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World J Gastroenterol. Mar 14, 2013; 19(10): 1508-1512
Published online Mar 14, 2013. doi: 10.3748/wjg.v19.i10.1508
Aflatoxins, hepatocellular carcinoma and public health
Arvin Magnussen, Mansour A Parsi
Arvin Magnussen, Sandefjord High School, 3228 Sandefjord, Norway
Mansour A Parsi, Section for Therapeutic and Pancreatobiliary Endoscopy, Digestive Disease Institute, Cleveland Clinic, Cleveland, OH 44195, United States
Author contributions: Magnussen A searched pubmed for relevant articles, gathered and interpreted the data, and wrote the draft manuscript; Parsi MA co-authored and critically revised the manuscript.
Correspondence to: Mansour A Parsi, MD, MPH, Section Head, Section for Therapeutic and Pancreatobiliary Endoscopy, Digestive Disease Institute, Cleveland Clinic, 9500 Euclid Avenue, Cleveland, OH 44195, United States. parsim@ccf.org
Telephone: +1-216-4454880 Fax: +1-216-4446284
Received: September 6, 2012
Revised: November 2, 2012
Accepted: November 14, 2012
Published online: March 14, 2013

Hepatocellular carcinoma (HCC) is one of the leading causes of cancer deaths worldwide, primarily affecting populations in the developing countries. Aflatoxin, a food contaminant produced by the fungi Aspergillus flavus and Aspergillus parasiticus, is a known human carcinogen that has been shown to be a causative agent in the pathogenesis of HCC. Aflatoxin can affect a wide range of food commodities including corns, oilseeds, spices, and tree nuts as well as milk, meat, and dried fruit. Many factors affect the growth of Aspergillus fungi and the level of aflatoxin contamination in food. Drought stress is one of the factors that increase susceptibility of plants to Aspergillus and thus aflatoxin contamination. A recent drought is thought to be responsible for finding of trace amounts of aflatoxin in some of the corn harvested in the United States. Although it’s too soon to know whether aflatoxin will be a significant problem, since United States is the world’s largest corn producer and exporter, this has raised alarm bells. Strict regulations and testing of finished foods and feeds in the United States should prevent a major health scare, and prevent human exposure to deleterious levels of aflatoxin. Unfortunately, such regulations and testing are not in place in many countries. The purpose of this editorial is to summarize the current knowledge on association of aflatoxin and HCC, encourage future research and draw attention to this global public health issue.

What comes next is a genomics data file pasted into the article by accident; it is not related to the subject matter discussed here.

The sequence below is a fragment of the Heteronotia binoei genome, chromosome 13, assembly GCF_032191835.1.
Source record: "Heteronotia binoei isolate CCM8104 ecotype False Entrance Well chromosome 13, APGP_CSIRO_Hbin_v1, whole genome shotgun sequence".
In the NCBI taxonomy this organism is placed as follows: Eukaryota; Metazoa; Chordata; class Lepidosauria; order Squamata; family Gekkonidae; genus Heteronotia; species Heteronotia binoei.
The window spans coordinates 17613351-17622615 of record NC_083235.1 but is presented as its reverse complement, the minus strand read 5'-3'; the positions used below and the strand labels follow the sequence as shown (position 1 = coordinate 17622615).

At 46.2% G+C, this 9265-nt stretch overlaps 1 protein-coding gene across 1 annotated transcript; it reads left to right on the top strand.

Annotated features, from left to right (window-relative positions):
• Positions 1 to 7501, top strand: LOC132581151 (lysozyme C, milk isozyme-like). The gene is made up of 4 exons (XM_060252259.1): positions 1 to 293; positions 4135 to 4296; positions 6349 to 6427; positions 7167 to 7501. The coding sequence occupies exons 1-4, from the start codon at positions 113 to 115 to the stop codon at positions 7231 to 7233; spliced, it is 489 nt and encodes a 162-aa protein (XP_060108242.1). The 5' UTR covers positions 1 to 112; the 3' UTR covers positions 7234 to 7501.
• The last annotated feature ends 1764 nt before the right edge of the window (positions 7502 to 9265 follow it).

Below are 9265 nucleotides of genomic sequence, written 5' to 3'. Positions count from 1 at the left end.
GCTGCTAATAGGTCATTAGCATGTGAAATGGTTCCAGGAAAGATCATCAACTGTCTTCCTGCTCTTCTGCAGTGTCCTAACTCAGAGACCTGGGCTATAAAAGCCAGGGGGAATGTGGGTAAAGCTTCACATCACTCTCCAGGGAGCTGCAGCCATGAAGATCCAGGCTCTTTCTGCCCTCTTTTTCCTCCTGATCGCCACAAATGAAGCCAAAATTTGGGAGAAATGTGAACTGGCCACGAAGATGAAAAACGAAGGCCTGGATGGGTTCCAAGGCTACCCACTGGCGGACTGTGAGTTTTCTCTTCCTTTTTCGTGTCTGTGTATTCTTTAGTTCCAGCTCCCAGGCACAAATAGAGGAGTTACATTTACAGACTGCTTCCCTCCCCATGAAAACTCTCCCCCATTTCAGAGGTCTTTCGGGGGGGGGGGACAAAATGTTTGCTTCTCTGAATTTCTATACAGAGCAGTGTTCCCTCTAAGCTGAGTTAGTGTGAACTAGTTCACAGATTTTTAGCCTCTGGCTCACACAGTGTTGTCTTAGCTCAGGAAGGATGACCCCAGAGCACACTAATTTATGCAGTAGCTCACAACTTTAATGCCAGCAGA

Keywords: Aflatoxins, Hepatocellular carcinoma, Environmental health, Food safety, Public health